Design — key ideas, strengths and weaknesses
The specification does not name or identify any particular version of the design argument and students will be credited with any version(s) relevant to the question. Notable examples may include Aquinas, Paley, Tennant, Swinburne.
Key ideas may include its empirical basis, interpretation of experience, role of analogy regarding cause and effect, cumulative effect of evidence, and notions of ‘God’ in this argument. Knowledge of these key concepts will be supplemented with an understanding and evaluation of its strengths and weaknesses. Students should be able to identify these features and make informed judgements about the merits, or otherwise, of these strengths and weaknesses.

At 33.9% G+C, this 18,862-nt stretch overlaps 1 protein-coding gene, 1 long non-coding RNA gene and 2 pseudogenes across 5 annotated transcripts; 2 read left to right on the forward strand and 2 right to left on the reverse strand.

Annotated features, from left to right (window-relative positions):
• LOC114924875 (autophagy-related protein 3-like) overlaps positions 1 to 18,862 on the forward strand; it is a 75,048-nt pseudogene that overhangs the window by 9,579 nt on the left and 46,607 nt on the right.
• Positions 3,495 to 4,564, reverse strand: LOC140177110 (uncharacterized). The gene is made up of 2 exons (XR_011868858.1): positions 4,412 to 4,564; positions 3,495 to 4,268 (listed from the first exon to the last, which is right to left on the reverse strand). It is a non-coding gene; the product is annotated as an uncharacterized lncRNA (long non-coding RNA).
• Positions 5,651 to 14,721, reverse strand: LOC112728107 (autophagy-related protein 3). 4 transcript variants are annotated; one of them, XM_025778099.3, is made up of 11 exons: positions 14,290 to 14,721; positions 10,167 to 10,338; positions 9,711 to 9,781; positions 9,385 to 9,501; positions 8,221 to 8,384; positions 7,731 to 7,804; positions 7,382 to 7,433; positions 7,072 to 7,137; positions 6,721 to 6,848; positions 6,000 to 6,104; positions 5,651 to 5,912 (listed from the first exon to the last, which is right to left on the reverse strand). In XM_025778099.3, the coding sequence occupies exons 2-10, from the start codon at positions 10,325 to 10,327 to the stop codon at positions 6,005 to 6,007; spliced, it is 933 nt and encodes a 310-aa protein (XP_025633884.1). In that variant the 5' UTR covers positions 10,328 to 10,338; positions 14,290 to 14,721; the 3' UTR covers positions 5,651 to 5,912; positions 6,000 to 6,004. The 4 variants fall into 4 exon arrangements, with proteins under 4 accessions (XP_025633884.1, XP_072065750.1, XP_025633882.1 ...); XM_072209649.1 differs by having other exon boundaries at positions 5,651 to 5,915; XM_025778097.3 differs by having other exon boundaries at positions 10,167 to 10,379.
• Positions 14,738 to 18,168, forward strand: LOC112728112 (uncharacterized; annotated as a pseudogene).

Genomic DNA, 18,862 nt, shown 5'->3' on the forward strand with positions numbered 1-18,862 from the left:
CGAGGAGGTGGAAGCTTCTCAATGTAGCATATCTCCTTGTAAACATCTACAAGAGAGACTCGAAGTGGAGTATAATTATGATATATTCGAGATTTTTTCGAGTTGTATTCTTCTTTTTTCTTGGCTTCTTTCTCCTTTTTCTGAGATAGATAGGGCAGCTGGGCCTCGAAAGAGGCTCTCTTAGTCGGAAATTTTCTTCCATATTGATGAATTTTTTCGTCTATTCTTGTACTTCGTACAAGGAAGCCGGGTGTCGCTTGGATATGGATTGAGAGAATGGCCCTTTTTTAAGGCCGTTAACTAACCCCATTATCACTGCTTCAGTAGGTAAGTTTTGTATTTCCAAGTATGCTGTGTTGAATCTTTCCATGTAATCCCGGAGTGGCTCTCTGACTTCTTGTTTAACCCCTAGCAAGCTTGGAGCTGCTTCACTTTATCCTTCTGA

For example, material from Hume, Mill, Kant, Darwin, Dawkins, including alternative interpretations, is appropriate.
Below are two videos covering a basic overview of the design argument which is excellent for revision.